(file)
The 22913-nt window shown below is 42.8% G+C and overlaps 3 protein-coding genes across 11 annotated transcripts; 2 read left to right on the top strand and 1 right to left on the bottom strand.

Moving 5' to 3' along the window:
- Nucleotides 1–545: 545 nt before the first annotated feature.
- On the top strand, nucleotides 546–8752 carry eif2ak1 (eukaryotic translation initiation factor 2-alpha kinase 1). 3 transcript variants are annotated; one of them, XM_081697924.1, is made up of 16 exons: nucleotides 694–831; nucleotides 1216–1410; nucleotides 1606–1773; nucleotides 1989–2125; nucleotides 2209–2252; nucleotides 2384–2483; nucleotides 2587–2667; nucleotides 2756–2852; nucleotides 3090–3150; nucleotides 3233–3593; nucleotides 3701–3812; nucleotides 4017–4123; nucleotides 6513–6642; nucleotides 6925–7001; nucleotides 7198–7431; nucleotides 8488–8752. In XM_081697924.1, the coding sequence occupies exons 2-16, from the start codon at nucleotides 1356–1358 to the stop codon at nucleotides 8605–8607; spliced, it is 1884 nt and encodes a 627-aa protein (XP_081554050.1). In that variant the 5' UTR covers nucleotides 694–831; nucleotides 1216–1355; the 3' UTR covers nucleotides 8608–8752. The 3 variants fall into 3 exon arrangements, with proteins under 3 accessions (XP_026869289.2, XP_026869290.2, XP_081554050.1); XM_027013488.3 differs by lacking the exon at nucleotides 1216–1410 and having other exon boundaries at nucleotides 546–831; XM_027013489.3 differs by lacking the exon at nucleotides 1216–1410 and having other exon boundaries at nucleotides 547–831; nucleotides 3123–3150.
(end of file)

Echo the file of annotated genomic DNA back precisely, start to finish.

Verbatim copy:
The 22913-nt window shown below is 42.8% G+C and overlaps 3 protein-coding genes across 11 annotated transcripts; 2 read left to right on the top strand and 1 right to left on the bottom strand.

Moving 5' to 3' along the window:
- Nucleotides 1–545: 545 nt before the first annotated feature.
- On the top strand, nucleotides 546–8752 carry eif2ak1 (eukaryotic translation initiation factor 2-alpha kinase 1). 3 transcript variants are annotated; one of them, XM_081697924.1, is made up of 16 exons: nucleotides 694–831; nucleotides 1216–1410; nucleotides 1606–1773; nucleotides 1989–2125; nucleotides 2209–2252; nucleotides 2384–2483; nucleotides 2587–2667; nucleotides 2756–2852; nucleotides 3090–3150; nucleotides 3233–3593; nucleotides 3701–3812; nucleotides 4017–4123; nucleotides 6513–6642; nucleotides 6925–7001; nucleotides 7198–7431; nucleotides 8488–8752. In XM_081697924.1, the coding sequence occupies exons 2-16, from the start codon at nucleotides 1356–1358 to the stop codon at nucleotides 8605–8607; spliced, it is 1884 nt and encodes a 627-aa protein (XP_081554050.1). In that variant the 5' UTR covers nucleotides 694–831; nucleotides 1216–1355; the 3' UTR covers nucleotides 8608–8752. The 3 variants fall into 3 exon arrangements, with proteins under 3 accessions (XP_026869289.2, XP_026869290.2, XP_081554050.1); XM_027013488.3 differs by lacking the exon at nucleotides 1216–1410 and having other exon boundaries at nucleotides 546–831; XM_027013489.3 differs by lacking the exon at nucleotides 1216–1410 and having other exon boundaries at nucleotides 547–831; nucleotides 3123–3150.